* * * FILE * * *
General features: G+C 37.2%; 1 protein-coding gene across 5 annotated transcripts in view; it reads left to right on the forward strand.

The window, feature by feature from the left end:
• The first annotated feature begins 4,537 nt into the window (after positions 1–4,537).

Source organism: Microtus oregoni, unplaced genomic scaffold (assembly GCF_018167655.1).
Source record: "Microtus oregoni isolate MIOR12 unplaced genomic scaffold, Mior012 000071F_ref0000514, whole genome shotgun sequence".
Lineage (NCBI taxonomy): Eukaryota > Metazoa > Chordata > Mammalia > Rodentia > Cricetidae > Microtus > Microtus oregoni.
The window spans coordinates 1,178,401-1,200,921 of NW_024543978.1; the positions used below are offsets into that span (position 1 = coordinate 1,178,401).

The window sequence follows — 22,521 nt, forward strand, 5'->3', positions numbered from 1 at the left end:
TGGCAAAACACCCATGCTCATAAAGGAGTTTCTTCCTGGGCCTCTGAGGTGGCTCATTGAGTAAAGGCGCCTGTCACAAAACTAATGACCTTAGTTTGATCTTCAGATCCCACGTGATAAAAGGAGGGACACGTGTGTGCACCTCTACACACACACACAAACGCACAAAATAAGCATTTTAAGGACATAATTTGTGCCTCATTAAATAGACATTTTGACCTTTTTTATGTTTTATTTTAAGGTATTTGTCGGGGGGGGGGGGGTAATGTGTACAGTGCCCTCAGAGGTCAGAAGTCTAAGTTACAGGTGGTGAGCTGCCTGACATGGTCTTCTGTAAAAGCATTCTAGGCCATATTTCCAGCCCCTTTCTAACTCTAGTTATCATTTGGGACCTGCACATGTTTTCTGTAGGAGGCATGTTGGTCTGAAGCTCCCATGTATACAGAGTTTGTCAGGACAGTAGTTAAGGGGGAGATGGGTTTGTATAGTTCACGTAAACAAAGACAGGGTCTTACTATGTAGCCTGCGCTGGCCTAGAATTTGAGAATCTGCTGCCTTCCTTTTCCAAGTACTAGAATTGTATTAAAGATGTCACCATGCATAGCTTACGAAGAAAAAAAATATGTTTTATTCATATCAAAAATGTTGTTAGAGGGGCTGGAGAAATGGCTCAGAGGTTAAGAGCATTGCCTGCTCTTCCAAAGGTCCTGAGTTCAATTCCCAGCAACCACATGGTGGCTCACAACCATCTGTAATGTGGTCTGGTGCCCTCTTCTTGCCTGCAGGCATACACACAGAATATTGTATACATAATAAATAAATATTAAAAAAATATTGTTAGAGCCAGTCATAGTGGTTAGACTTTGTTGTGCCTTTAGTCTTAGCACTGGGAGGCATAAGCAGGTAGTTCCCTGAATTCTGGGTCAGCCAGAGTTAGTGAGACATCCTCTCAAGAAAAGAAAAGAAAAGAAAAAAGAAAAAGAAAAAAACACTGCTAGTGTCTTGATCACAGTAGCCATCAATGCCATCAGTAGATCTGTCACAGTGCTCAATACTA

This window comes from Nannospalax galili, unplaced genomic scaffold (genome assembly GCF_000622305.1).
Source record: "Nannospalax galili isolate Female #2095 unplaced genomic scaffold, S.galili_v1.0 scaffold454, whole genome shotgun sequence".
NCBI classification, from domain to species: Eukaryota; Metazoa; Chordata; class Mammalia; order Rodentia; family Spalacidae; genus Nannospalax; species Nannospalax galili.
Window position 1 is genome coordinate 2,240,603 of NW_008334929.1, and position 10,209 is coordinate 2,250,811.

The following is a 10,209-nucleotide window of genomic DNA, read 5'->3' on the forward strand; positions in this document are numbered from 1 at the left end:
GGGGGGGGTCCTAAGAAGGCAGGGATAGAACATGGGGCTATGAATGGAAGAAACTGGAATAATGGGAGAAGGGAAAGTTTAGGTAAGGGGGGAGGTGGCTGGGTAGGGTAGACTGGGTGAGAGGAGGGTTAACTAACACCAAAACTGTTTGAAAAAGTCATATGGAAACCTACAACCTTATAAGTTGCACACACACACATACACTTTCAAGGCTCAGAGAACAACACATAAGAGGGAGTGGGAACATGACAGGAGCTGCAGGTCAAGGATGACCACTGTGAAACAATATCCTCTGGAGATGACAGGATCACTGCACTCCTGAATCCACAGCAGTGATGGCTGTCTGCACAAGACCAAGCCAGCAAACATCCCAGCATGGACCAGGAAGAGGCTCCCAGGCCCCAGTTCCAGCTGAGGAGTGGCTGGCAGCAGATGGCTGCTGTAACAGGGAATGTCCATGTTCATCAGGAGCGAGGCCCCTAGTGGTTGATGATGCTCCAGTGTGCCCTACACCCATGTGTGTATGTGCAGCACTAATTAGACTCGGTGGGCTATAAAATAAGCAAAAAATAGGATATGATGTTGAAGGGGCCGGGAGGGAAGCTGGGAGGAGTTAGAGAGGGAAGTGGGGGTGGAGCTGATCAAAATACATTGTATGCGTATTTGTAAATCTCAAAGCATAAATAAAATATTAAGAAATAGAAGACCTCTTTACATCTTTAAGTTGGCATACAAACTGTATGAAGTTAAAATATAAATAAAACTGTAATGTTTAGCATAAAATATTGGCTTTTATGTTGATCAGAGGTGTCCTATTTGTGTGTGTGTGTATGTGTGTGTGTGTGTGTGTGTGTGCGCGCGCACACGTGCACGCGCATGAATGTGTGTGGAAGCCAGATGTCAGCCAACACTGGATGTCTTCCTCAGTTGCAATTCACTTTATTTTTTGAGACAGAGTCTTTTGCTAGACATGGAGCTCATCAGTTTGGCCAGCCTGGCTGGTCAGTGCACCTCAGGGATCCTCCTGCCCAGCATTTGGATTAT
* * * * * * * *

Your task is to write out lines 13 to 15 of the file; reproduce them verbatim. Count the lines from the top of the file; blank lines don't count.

Window position 1 is genome coordinate 2,240,603 of NW_008334929.1, and position 10,209 is coordinate 2,250,811.

The following is a 10,209-nucleotide window of genomic DNA, read 5'->3' on the forward strand; positions in this document are numbered from 1 at the left end:
GGGGGGGGTCCTAAGAAGGCAGGGATAGAACATGGGGCTATGAATGGAAGAAACTGGAATAATGGGAGAAGGGAAAGTTTAGGTAAGGGGGGAGGTGGCTGGGTAGGGTAGACTGGGTGAGAGGAGGGTTAACTAACACCAAAACTGTTTGAAAAAGTCATATGGAAACCTACAACCTTATAAGTTGCACACACACACATACACTTTCAAGGCTCAGAGAACAACACATAAGAGGGAGTGGGAACATGACAGGAGCTGCAGGTCAAGGATGACCACTGTGAAACAATATCCTCTGGAGATGACAGGATCACTGCACTCCTGAATCCACAGCAGTGATGGCTGTCTGCACAAGACCAAGCCAGCAAACATCCCAGCATGGACCAGGAAGAGGCTCCCAGGCCCCAGTTCCAGCTGAGGAGTGGCTGGCAGCAGATGGCTGCTGTAACAGGGAATGTCCATGTTCATCAGGAGCGAGGCCCCTAGTGGTTGATGATGCTCCAGTGTGCCCTACACCCATGTGTGTATGTGCAGCACTAATTAGACTCGGTGGGCTATAAAATAAGCAAAAAATAGGATATGATGTTGAAGGGGCCGGGAGGGAAGCTGGGAGGAGTTAGAGAGGGAAGTGGGGGTGGAGCTGATCAAAATACATTGTATGCGTATTTGTAAATCTCAAAGCATAAATAAAATATTAAGAAATAGAAGACCTCTTTACATCTTTAAGTTGGCATACAAACTGTATGAAGTTAAAATATAAATAAAACTGTAATGTTTAGCATAAAATATTGGCTTTTATGTTGATCAGAGGTGTCCTATTTGTGTGTGTGTGTATGTGTGTGTGTGTGTGTGTGTGTGCGCGCGCACACGTGCACGCGCATGAATGTGTGTGGAAGCCAGATGTCAGCCAACACTGGATGTCTTCCTCAGTTGCAATTCACTTTATTTTTTGAGACAGAGTCTTTTGCTAGACATGGAGCTCATCAGTTTGGCCAGCCTGGCTGGTCAGTGCACCTCAGGGATCCTCCTGCCCAGCATTTGGATTAT